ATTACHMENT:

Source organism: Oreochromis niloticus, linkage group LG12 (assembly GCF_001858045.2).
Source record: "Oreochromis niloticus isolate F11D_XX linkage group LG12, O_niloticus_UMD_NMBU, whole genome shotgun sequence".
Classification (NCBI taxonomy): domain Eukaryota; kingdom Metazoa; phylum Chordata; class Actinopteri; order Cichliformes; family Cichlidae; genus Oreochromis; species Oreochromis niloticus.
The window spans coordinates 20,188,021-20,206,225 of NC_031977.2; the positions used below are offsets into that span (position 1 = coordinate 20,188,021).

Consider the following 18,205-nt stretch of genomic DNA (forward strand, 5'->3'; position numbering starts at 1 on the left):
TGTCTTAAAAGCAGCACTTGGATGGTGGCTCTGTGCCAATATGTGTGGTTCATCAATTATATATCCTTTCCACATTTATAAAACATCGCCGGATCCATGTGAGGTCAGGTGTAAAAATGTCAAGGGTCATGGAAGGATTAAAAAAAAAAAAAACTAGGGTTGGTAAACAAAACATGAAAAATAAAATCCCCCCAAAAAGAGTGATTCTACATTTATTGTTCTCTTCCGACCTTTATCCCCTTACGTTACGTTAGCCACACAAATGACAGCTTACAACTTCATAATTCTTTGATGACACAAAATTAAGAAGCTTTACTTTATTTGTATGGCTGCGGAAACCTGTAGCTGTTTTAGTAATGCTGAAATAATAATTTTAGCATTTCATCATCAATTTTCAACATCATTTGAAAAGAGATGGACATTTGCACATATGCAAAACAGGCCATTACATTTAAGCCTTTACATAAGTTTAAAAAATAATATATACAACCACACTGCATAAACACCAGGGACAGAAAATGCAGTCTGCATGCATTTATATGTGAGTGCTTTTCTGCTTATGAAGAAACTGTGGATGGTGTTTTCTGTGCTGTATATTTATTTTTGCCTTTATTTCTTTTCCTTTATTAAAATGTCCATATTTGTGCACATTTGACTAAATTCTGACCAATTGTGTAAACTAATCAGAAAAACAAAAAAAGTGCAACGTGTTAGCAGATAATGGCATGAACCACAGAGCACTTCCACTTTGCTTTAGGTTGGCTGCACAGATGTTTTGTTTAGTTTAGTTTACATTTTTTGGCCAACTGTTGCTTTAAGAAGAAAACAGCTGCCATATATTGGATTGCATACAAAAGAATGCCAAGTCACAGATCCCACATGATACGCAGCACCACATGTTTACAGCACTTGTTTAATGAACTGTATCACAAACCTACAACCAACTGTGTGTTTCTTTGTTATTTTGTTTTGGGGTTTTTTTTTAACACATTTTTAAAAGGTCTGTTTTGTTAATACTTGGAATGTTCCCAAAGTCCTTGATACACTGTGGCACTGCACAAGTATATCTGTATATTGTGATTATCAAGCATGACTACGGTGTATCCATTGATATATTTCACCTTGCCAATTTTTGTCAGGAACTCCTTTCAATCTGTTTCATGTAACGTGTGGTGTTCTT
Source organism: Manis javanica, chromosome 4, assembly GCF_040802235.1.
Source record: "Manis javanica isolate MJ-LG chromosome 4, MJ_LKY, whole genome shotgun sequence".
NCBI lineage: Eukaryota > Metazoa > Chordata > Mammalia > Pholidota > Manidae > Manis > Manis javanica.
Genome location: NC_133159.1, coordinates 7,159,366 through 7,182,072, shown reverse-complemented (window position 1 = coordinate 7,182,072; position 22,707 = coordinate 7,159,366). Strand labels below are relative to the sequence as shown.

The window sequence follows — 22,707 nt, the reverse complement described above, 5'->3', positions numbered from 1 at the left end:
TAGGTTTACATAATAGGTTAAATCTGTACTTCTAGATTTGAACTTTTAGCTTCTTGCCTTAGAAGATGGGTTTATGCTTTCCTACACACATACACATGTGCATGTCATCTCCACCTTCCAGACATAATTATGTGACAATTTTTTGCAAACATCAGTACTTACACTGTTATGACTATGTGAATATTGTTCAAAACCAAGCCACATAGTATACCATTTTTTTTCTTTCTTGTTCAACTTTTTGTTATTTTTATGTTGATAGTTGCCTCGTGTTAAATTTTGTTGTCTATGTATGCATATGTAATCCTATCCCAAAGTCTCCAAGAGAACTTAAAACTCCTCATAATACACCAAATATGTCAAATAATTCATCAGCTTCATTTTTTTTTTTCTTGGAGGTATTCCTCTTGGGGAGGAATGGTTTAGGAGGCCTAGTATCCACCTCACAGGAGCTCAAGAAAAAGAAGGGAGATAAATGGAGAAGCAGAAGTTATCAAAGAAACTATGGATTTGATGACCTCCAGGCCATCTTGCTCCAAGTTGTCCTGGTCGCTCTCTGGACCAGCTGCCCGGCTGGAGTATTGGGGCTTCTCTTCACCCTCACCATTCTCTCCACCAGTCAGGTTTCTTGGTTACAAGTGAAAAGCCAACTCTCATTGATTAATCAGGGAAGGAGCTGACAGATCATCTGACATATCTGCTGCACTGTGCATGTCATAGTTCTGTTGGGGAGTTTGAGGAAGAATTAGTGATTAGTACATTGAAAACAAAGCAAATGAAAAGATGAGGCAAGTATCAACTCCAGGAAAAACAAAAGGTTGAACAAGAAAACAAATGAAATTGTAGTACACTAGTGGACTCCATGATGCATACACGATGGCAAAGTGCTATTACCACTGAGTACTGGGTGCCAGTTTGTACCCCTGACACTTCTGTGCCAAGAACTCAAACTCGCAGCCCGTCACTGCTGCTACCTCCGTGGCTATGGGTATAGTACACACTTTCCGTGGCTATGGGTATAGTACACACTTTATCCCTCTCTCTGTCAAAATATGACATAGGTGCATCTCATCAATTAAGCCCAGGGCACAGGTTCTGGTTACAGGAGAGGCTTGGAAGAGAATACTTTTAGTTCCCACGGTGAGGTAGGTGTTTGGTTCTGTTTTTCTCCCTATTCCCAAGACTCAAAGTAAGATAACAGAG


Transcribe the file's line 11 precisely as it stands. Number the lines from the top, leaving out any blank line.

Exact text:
The window sequence follows — 22,707 nt, the reverse complement described above, 5'->3', positions numbered from 1 at the left end: